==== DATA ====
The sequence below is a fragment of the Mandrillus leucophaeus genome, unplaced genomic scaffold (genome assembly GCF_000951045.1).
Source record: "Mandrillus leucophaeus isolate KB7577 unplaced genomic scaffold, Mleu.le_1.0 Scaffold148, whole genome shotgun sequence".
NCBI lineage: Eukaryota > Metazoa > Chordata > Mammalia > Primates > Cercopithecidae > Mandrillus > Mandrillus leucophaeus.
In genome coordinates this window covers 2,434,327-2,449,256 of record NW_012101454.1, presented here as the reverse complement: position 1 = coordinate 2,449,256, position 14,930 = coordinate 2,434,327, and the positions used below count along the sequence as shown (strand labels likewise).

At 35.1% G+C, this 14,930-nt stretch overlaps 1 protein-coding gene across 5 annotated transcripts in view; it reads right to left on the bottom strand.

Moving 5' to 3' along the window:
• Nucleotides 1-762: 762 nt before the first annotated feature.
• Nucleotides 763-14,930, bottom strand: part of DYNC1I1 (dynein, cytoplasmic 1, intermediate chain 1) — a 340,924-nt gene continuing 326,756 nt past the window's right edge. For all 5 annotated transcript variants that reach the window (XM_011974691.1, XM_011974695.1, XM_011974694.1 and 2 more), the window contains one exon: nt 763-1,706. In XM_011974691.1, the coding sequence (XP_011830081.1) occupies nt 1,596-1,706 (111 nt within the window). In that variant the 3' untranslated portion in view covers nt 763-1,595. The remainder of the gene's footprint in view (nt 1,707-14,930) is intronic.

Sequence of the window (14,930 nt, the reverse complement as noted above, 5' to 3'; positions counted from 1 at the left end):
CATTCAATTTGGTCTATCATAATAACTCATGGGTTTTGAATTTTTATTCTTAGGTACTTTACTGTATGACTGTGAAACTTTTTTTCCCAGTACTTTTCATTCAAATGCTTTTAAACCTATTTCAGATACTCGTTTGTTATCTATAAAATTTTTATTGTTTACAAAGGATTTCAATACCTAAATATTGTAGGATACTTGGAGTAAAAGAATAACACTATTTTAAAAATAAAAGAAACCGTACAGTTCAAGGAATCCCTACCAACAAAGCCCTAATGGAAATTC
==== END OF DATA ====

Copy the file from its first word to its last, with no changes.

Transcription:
The sequence below is a fragment of the Mandrillus leucophaeus genome, unplaced genomic scaffold (genome assembly GCF_000951045.1).
Source record: "Mandrillus leucophaeus isolate KB7577 unplaced genomic scaffold, Mleu.le_1.0 Scaffold148, whole genome shotgun sequence".
NCBI lineage: Eukaryota > Metazoa > Chordata > Mammalia > Primates > Cercopithecidae > Mandrillus > Mandrillus leucophaeus.
In genome coordinates this window covers 2,434,327-2,449,256 of record NW_012101454.1, presented here as the reverse complement: position 1 = coordinate 2,449,256, position 14,930 = coordinate 2,434,327, and the positions used below count along the sequence as shown (strand labels likewise).

At 35.1% G+C, this 14,930-nt stretch overlaps 1 protein-coding gene across 5 annotated transcripts in view; it reads right to left on the bottom strand.

Moving 5' to 3' along the window:
• Nucleotides 1-762: 762 nt before the first annotated feature.
• Nucleotides 763-14,930, bottom strand: part of DYNC1I1 (dynein, cytoplasmic 1, intermediate chain 1) — a 340,924-nt gene continuing 326,756 nt past the window's right edge. For all 5 annotated transcript variants that reach the window (XM_011974691.1, XM_011974695.1, XM_011974694.1 and 2 more), the window contains one exon: nt 763-1,706. In XM_011974691.1, the coding sequence (XP_011830081.1) occupies nt 1,596-1,706 (111 nt within the window). In that variant the 3' untranslated portion in view covers nt 763-1,595. The remainder of the gene's footprint in view (nt 1,707-14,930) is intronic.

Sequence of the window (14,930 nt, the reverse complement as noted above, 5' to 3'; positions counted from 1 at the left end):
CATTCAATTTGGTCTATCATAATAACTCATGGGTTTTGAATTTTTATTCTTAGGTACTTTACTGTATGACTGTGAAACTTTTTTTCCCAGTACTTTTCATTCAAATGCTTTTAAACCTATTTCAGATACTCGTTTGTTATCTATAAAATTTTTATTGTTTACAAAGGATTTCAATACCTAAATATTGTAGGATACTTGGAGTAAAAGAATAACACTATTTTAAAAATAAAAGAAACCGTACAGTTCAAGGAATCCCTACCAACAAAGCCCTAATGGAAATTC